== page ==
Myocardial contractile reserve is usually defined as a difference between LV function at rest and under load. LV function has been evaluated by a variety of modalities, such as echocardiography, cardiac pool scintigraphy, and cardiac catheterization. Exercise and inotropic stress have been used as stress protocols for the assessment of contractile reserve. Both stresses provoke a generalized increase of regional wall motion with an increment of ejection fraction [27]. Although regional LV wall dysfunction is commonly caused by coronary artery ischemia, regional wall motion abnormality is sometimes shown in non-ischemic cardiomyopathy [28].

The selection of evaluation method and stress modality mainly depends on the patient’s exercise capacity, the purpose of the examination, and medical contraindications.

3.1. Exercise stress

Exercise stress is a very useful and the best physiological stressor. Therefore, exercise testing should be performed in patients who are physically allowed [27]. Images can be obtained by use of pre- and within one minute of post- treadmill, upright or supine cycle exercise. However, the weakness of stress echocardiography is that it depends on image quality and its use by the occasional user may be attached with loss of accuracy.

3.2. Dobutamine stress

Pharmacologic stress testing is preferred for patients unable to exercise. Use of low dose dobutamine seems to be the best stress method for the assessment of myocardial contractile reserve, unless there is a contraindication [29]. The protocol of dobutamine infusions vary from investigators, but the patient usually undergo the stress testing using standardised incremental infusions of 5, 10, and 20 µg/kg/min [30]. The safety dose has been documented as high as 40 µg/kg/min and serious complications occurs in about 0.3 %.

3.3. Interpretension

In stress echocardiography, global LV function at rest is assessed by calculation of ejection fraction or wall motion score index on the resting images. After collecting stress images, both data are compared for the development of global function. As for the evaluation of regional function, regional wall motion scoring is generally used. Generally, the critical level to define the presence of contractile reserve is defined as an increase of more than 5% in the global LV ejection fraction [31].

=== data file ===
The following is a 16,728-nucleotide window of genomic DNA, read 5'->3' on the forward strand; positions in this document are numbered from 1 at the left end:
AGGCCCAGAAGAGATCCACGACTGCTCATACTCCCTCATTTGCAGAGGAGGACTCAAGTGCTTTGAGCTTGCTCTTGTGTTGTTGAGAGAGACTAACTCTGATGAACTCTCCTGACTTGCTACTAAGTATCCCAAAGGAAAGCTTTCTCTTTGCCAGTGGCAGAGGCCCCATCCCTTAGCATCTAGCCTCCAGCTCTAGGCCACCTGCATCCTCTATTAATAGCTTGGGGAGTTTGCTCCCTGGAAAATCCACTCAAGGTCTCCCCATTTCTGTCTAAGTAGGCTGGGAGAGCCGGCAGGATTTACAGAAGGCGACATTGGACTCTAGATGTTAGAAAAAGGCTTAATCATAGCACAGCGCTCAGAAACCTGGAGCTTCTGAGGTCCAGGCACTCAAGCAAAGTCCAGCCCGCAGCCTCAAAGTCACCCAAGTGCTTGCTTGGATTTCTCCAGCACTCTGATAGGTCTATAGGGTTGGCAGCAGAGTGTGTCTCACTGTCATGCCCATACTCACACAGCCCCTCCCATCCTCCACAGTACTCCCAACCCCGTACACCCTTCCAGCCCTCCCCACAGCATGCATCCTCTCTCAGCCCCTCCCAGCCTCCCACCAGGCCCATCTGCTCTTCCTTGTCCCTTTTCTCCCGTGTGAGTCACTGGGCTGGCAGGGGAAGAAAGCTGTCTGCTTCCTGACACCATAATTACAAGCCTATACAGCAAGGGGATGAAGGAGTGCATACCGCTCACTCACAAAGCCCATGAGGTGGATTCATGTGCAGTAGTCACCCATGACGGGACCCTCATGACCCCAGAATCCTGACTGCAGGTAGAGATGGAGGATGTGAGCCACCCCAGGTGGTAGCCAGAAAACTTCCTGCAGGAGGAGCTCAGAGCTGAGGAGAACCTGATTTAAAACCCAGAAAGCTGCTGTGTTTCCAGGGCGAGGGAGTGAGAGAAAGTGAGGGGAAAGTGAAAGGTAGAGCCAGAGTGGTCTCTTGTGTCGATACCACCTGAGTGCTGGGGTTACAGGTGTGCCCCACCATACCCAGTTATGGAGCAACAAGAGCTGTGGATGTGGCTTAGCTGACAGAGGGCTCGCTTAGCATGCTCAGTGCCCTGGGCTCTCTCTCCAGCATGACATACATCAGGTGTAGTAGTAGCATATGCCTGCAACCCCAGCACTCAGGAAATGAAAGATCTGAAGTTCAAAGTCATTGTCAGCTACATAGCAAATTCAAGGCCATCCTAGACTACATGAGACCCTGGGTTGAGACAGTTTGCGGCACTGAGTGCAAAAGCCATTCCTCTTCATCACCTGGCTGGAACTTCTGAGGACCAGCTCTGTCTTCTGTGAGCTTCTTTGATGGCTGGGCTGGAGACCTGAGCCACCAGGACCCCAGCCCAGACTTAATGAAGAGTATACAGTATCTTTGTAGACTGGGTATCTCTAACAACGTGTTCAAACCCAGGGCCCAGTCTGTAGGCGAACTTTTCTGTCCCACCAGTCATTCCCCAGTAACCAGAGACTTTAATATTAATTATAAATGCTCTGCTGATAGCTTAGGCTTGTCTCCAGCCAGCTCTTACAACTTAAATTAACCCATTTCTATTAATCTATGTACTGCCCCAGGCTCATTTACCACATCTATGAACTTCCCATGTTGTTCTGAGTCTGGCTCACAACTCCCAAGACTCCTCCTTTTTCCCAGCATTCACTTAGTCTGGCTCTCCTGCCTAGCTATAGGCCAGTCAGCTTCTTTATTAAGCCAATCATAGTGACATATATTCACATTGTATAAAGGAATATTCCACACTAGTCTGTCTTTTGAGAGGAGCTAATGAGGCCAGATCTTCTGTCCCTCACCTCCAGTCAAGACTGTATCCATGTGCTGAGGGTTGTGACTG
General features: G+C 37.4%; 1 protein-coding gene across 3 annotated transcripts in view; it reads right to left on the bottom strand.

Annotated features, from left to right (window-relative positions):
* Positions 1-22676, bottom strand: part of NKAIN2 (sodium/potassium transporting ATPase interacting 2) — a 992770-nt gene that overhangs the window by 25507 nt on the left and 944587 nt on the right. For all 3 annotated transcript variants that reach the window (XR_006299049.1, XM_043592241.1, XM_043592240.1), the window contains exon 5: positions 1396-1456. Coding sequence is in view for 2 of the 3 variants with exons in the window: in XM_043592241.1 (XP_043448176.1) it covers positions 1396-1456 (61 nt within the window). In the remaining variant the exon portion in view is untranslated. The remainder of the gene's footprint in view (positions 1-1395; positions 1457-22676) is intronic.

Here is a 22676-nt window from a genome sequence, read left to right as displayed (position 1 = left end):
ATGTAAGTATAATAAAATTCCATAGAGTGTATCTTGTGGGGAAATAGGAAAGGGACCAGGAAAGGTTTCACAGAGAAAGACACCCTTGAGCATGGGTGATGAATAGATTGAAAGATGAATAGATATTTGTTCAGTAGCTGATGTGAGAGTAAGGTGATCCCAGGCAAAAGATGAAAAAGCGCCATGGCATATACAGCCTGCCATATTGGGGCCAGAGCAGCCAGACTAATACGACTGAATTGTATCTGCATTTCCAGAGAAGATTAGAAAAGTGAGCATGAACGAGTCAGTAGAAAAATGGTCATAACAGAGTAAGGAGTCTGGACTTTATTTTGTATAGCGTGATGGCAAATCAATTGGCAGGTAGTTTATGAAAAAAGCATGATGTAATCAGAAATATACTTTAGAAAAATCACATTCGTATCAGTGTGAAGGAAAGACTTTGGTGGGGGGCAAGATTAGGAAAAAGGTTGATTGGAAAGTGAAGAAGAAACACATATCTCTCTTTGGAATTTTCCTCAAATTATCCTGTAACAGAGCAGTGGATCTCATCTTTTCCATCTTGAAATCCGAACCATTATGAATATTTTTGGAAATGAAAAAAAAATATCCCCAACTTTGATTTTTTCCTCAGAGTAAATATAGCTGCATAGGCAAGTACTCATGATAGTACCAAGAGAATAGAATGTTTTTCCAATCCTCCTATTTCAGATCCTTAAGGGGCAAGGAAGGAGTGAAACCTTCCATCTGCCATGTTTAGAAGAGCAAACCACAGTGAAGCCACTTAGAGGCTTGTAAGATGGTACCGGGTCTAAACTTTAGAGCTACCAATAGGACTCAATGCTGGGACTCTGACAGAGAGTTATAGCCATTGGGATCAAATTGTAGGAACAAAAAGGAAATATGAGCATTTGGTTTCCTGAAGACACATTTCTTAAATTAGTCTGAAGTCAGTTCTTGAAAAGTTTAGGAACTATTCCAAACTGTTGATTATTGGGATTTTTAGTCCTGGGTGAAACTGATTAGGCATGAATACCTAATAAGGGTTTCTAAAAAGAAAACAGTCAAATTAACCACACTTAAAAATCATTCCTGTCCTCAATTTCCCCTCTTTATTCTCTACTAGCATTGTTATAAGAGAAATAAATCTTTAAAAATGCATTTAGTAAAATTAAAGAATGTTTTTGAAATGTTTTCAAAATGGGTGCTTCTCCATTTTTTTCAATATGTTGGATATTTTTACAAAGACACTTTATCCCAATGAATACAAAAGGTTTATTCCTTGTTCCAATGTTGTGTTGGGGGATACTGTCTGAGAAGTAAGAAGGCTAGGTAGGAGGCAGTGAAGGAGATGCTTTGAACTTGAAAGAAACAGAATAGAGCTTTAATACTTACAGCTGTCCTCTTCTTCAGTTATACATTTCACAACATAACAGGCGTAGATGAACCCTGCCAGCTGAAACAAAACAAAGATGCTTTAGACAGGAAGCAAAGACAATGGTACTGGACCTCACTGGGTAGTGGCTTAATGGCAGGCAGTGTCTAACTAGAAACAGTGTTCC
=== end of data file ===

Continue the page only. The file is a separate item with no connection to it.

Some studies have evaluated the adrenergic contractile reserve by measurement of increase in the maximal first derivative of LV pressure (LV dP/dtmax) using a cardiac catheter in patients with non-ischemic LV dysfunction [15, 32].

3.4. Stress testing protocol in our studies

Our protocol for the evaluation of myocardial contractile reserve consists of low-dose dobutamine infusion and cardiac catheterization (Figure 1). Although a lot of investigations which reported dobutamine stress testing were measured by echocardiography, we more accurately evaluate LV response using catheterization with a high-fidelity micromanometer.

Initially, routine diagnostic left and right heart catheterization are performed. A 6-F fluid-filled pigtail catheter with a high-fidelity micromanometer (CA-61000-PLB Pressure-tip Catheter, CD Leycom, Zoetermeer, The Netherlands) is placed in the LV cavity for measurement of LV pressure. We evaluate LV dP/dtmax as an index of LV contractility [33]. After collection of baseline hemodynamic data, dobutamine is infused intravenously at incremental doses of 5, 10, and 15 μg/kg/min and hemodynamic measurements are made at the end of each 5-minute infusion period. In addition, we calculate ΔLV dP/dtmax as an index of myocardial contractile reserve [25]. ΔLV dP/dtmax is defined as the percentage increase in LV dP/dtmax induced by dobutamine, and this index is defined on the basis of the formula.

ΔLV dP/dtmax(x) = [LV dP/dtmax(x) - LV dP/dtmax(baseline)] / LV dP/dtmax(baseline)

where x = the dose of dobutamine (μg/kg/min)

Figure 1.

Protocol for evaluating myocardial contractile reserve in DCM

4. Clinical implications of myocardial contractile reserve

4.1. Exercise capacity and contractile reserve

The presence of LV inotropic response during dobutamine stress testing is associated with a better performance [14]. Patients with markedly reduced myocardial contractility at rest, but with good residual contractile reserve, have a favorable exercise capacity. On the other hand, patients with mildly abnormal myocardial contractility at rest, but reduced contractile reserve have a poor capacity [34].